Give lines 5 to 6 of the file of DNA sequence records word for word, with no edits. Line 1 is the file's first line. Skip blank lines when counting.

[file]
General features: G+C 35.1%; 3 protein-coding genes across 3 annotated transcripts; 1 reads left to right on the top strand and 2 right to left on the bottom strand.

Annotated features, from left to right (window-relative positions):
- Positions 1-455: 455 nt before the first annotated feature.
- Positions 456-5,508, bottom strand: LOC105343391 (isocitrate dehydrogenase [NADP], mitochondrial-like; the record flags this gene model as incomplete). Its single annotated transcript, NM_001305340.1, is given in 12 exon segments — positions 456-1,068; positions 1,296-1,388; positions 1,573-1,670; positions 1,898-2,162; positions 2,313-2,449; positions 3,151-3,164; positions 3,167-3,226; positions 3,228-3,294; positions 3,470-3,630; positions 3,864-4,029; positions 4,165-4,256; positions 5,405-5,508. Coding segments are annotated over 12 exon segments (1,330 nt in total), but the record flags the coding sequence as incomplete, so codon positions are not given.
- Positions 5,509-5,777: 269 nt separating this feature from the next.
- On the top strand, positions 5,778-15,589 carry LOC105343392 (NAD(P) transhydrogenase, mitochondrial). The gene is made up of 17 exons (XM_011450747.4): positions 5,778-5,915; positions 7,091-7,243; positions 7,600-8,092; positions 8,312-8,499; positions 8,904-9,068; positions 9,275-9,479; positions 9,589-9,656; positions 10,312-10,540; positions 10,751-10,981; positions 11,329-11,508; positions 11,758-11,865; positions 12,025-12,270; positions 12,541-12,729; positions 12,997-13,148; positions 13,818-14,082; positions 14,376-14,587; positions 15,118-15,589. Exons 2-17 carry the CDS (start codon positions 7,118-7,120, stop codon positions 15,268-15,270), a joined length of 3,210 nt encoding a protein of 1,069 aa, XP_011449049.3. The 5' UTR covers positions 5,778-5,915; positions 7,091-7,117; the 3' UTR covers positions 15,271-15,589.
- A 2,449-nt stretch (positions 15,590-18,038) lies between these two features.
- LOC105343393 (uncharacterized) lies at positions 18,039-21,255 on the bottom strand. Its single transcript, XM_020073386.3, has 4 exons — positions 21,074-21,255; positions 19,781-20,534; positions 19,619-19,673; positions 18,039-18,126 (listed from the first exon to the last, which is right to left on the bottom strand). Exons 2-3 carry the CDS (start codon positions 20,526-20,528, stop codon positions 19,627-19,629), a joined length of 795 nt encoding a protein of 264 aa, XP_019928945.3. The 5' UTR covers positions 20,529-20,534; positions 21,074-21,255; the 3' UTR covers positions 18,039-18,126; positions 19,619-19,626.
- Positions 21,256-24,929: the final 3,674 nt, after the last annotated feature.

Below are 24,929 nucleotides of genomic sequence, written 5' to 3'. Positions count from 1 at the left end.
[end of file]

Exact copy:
- Positions 5,509-5,777: 269 nt separating this feature from the next.
- On the top strand, positions 5,778-15,589 carry LOC105343392 (NAD(P) transhydrogenase, mitochondrial). The gene is made up of 17 exons (XM_011450747.4): positions 5,778-5,915; positions 7,091-7,243; positions 7,600-8,092; positions 8,312-8,499; positions 8,904-9,068; positions 9,275-9,479; positions 9,589-9,656; positions 10,312-10,540; positions 10,751-10,981; positions 11,329-11,508; positions 11,758-11,865; positions 12,025-12,270; positions 12,541-12,729; positions 12,997-13,148; positions 13,818-14,082; positions 14,376-14,587; positions 15,118-15,589. Exons 2-17 carry the CDS (start codon positions 7,118-7,120, stop codon positions 15,268-15,270), a joined length of 3,210 nt encoding a protein of 1,069 aa, XP_011449049.3. The 5' UTR covers positions 5,778-5,915; positions 7,091-7,117; the 3' UTR covers positions 15,271-15,589.